Dormant shield volcano on the island of Maui that last erupted in 1790; estimated age 2
million years old. Elongate summit crater 860 m (2580 ft) deep, 12 km (7.2 miles) by 3.5
km (2.1 miles) wide, breached by erosion on northwest and southeast by large valleys,
forming between 50,000 and 300,000 years ago. Literally, "house [used] by the sun
(the demigod Maui was believed to have lassoed the sun here in order to lengthen the day,
and permit his mother, Hina, to dry her tapa). 3055 m (10,023 ft).
Crater also known as the fire pit, within Kilauea Crater, 165 m (495 ft) deep and 6 km
(3.6 miles) wide, which formed through series of collapses between 210 and 500 years ago;
literally, "fern house," referring to a house of ferns built by Kamapua'a, a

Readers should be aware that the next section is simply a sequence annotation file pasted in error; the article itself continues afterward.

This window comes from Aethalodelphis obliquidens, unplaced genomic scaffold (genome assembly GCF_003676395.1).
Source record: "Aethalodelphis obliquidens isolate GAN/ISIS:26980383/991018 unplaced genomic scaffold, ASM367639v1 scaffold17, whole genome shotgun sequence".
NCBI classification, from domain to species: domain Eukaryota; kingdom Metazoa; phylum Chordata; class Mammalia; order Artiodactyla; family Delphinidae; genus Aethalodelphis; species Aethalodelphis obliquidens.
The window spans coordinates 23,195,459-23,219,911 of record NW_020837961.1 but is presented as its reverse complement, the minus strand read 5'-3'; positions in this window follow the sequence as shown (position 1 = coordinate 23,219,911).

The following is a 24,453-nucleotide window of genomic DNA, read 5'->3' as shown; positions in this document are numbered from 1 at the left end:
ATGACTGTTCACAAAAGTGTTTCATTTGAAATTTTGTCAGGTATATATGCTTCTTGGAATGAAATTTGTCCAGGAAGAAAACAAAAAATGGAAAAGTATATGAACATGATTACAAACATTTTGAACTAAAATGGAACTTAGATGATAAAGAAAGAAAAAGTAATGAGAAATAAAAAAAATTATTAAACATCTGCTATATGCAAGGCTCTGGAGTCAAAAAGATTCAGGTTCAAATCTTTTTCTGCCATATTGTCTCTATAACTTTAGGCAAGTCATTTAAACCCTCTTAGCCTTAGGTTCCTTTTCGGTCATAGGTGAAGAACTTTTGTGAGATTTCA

rebuffed suitor of Pele, to keep her from escaping and causing eruptions.
Hilina Pali comprises the network of faults which downdrop the flank of Kilauea seaward.
The Hilina Fault, with a 350 m (1050 ft) throw and dip of 50-60°, shoals at depth within
the volcanic pile of Kilauea. Offshore, the submarine Hilina Slump accommodates movement
of Kilauea's south flank as it moves seaward at rates of about 10 cm/year (4 inches/year)
under magmatic pressure and gravitational forces. Literally, "struck (as by
The Chain of Craters Road in Hawaii Volcanoes National Park goes down the 300-400 m high
Hölei Pali, which marks the eastern end of the Hilina fault system, as it descends from
the summit down to sea level. Named after a native Hawaiian tree.
Volcano on the Big Island of Hawaii that last erupted in 1800-1801, sending fast-moving
voluminous lava flows that covered large parts of the western coast of the Big Island.
Height of 2523 m (8271 ft) with a well-developed northwest rift zone and less-developed
south-southeast and north rift zone. It has an age estimated at over 300,000 years.
Kilauea volcano lower East Rift Zone eruption of 1960 which resulted in the destruction